Attorney David Mays, who advised high-ranking Virginia politicians on school strategy, reasoned, “Negroes could be let in [to white schools] and then chased out by setting high academic standards they could not maintain, by hazing if necessary, by economic pressures in some cases, etc. This should leave few Negroes in the white schools. The federal courts can easily force Negroes into our white schools, but they can’t possibly administer them and listen to the merits of thousands of bellyaches.” (Mays vastly underestimated the determination of individual black families and federal officials.)

These nefarious motives may seem a far cry from the desire of many charter school operators to “reinvent” public education for students whom traditional public schools have failed. In theory, these committed bands of reformers come with good intentions: they purport to bring in dedicated teachers who have not been pummeled into complacency; energize their students by creating by a caring, rigorous school environment; and build a parent body that is inspired (in some cases compelled) to become more involved in their children’s education both inside and outside the school. And in some cases, charter schools deliver what they promise. In others, however, this sparkling veneer masks less attractive realities that are too often dismissed, or ignored, as the complaints of reactionaries with a vested interest in propping up our failed system of public education.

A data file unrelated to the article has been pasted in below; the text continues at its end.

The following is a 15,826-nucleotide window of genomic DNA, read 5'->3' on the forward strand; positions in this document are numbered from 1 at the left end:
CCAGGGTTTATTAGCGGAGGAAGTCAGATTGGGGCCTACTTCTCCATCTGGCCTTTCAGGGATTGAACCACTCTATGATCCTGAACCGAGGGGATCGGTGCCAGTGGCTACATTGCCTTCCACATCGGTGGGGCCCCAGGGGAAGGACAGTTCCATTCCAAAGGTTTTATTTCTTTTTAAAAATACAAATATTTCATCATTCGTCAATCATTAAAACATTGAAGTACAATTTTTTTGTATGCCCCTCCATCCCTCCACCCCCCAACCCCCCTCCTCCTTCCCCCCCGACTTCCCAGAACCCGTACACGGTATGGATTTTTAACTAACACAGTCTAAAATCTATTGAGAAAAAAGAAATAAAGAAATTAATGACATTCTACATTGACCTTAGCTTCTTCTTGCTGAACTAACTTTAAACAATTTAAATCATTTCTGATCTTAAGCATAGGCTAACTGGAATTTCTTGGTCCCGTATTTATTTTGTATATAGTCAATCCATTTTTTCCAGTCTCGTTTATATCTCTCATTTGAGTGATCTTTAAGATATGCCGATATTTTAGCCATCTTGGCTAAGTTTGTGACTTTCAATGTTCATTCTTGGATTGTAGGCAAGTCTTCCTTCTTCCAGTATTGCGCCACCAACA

The driving assumption for the pro-charter side, of course, is that market competition in education will be like that for toothpaste — providing an array of appealing options. But education, like healthcare, is not a typical consumer market. Providers in these fields have a disincentive to accept or retain “clients” who require intensive interventions to maintain desired outcomes—in the case of education, high standardized test scores that will allow charters to stay in business. The result? A segmented marketplace in which providers compete for the “good risks,” while the undesirables get triage. By design, markets produce winners, losers and unintended or hidden consequences.